Media and Democracy in the Arab World
Holland. (2000). Distributed by Films for the Humanities &
Sciences, FFH 11205, Princeton, NJ. VHS. Lars Otten, director.
by Ralph D. Berenger
Control Room [see excerpts and
review in this issue] there
was the Netherlands' DNW-TV's "News World" program
from 1999, which aired a segment that was among the first Western
examinations of Al Jazeera, and the political world surrounding
it in Qatar.
as The Media and Democracy in the Arab World by Films
for the Humanities & Sciences (and reformatted to play on
US-made NTSC systems), the program remains strangely fresh nearly
half a decade after it was produced. Perhaps that is because
it makes references to US military action in Iraq while criticizing
US foreign policy in the region. Not much has changed in the
past five years.
covers such wide-ranging stories as the role of women in Iranian
politics (including an interview with the then-prime minister's
wife); the jihad in Afghanistan and Osama bin Ladin, who had
showed up as a wanted man long before September 11, 2001; coverage
of the first democratic election in Qatar; and a poignant interview
with a lonely Egyptian camel herder in the employ of a super-rich
Qatari. But it was Al Jazeera that clearly fascinated the documentarians.
Al Jazeera as the "CNN for Arabia," producers conducted
interviews with Faisal Qasim, presenter of the feisty talk show
"The Opinion and the Other Opinion," who gave his
near-Jeffersonian views of media's role in democracy. To illustrate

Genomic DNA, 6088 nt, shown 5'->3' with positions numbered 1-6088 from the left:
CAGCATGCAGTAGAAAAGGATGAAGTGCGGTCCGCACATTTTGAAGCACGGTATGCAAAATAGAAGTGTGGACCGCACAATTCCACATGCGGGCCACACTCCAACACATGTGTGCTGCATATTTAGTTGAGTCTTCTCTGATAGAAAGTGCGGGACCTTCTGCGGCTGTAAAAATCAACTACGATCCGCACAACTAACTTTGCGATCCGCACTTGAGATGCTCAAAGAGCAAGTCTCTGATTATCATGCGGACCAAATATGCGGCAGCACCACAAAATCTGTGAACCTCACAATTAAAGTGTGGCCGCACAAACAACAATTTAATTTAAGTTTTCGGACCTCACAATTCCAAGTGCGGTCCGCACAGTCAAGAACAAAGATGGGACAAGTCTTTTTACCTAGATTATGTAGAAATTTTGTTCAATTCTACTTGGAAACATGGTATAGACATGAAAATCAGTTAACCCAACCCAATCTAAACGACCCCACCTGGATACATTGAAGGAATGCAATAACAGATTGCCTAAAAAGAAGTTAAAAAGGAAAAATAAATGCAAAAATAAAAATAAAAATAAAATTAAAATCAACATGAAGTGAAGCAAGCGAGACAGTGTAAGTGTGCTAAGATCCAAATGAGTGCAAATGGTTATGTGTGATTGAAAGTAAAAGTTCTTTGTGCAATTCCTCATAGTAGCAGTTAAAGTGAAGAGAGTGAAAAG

his point, the producers selected a segment of the talk show
featuring an academic debating a political Islamist, an exchange
that often degenerated into name-calling as the two guests shouted
past each other in Arabic-directly to their particular audiences.
In that regard, Qasim's show is not unlike televised debates
between supporters and detractors during an election year in
the US. "Democracy (in the Arab World) will come through
media," Qasim opines.
familiar face to Middle East media-watchers was Salah Negm,
at the time Al Jazeera's chief editor. Negm moved to competing
Al-Arabiya in 2003.
Lars Otten's documentary has historical significance-although
this is no museum piece-because he caught Al Jazeera in its
formative years and froze in time those heady early days of
the satellite broadcaster when it was riling governments throughout
the Middle East-and the West.
information on the Films for the Humanities and Sciences series,
click on www.films.com. TBS